Shirley on the death of Jack Cassidy: "He was a very, very strong force in my life. As a matter of fact, I never fell out of love with a man." (Source: A&EBiography.com)

Shirley if her voice was best enough for herself to participate in South Pacific: "I sang for their casting director, and he asked 'What I've done, where I've been?!' I said, 'Nothing, I've been there a week, and he couldn't believe it!' He said, 'Would you mind waiting for a little while?' He said, 'I would like Mr. Rodgers to hear you, himself.'" (Source: A&EBiography.com)

Shirley on the cancellation of The Partridge Family: "I was very worried about David, because as I said, he'd showed up on a Monday with no sleep, becoming terrified with the fans, becoming terrified with the press, wanting to hide his trailer, every minute." (Source: A&EBiography.com)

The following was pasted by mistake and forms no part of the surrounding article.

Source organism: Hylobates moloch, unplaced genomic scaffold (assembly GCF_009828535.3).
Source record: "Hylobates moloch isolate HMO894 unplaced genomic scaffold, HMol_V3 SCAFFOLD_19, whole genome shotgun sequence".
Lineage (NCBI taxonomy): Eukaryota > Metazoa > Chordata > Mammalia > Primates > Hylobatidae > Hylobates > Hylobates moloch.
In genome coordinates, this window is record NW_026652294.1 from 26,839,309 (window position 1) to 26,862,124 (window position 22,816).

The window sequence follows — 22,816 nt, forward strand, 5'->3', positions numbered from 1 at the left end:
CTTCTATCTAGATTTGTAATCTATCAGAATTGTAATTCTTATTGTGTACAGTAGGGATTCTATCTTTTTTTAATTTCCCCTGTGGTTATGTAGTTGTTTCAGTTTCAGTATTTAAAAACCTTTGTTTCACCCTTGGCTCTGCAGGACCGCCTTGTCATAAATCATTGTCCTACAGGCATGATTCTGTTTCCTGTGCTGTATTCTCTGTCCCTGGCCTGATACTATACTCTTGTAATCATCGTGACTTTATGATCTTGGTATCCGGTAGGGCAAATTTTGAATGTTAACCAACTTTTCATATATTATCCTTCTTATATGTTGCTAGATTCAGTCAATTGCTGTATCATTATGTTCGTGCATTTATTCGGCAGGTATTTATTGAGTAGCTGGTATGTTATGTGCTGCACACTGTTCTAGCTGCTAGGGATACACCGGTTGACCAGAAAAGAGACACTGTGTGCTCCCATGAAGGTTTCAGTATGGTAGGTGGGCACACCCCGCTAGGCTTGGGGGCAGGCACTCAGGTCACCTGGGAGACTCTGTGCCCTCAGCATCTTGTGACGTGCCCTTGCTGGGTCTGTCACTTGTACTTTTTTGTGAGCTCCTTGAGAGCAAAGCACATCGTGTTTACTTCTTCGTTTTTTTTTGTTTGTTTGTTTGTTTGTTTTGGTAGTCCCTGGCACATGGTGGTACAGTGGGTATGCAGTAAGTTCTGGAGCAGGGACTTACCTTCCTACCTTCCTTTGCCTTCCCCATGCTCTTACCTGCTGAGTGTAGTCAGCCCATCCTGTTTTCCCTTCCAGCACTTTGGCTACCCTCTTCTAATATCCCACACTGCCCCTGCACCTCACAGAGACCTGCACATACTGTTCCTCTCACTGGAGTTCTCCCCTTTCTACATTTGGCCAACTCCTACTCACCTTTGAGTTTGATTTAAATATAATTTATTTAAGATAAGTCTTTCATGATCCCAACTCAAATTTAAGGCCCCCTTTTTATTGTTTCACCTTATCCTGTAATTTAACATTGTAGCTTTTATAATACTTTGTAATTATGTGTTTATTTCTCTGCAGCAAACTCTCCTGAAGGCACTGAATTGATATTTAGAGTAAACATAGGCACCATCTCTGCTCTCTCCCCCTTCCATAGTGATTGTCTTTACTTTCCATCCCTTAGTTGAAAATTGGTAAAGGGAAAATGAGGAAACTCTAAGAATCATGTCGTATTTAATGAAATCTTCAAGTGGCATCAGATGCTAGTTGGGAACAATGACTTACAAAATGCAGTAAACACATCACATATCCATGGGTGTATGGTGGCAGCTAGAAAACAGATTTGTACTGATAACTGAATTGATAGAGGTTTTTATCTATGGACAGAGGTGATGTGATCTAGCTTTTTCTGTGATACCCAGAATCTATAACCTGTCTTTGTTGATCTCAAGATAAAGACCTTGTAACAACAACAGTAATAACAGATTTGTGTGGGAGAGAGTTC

Shirley on Jack's outrageous behavior, in his own way: "Drinking was a part of his life, partying was a part of his life, other women were a big part of his life, other women were a big part of his life, but everything that he did, I thought I was right, I never questioned him!" (Source: A&EBiography.com)

Filmography

Upcoming:

  • Christmas Is Here Again (2008) (voice)

Television work

  • Out of the Blue (1968) (unsold pilot)
  • Silent Night, Lonely Night (1969)
  • The Partridge Family (1970-1974)
  • The Girls of Huntington House (1973)
  • The Family Nobody Wanted (1975)
  • Winner Take All (1975)
  • The Lives of Jenny Dolan (1975)
  • Yesterday's Child (1977)
  • Evening in Byzantium (1978)
  • Who'll Save Our Children? (1978)
  • A Last Cry for Help (1979)

Stage work

References

External links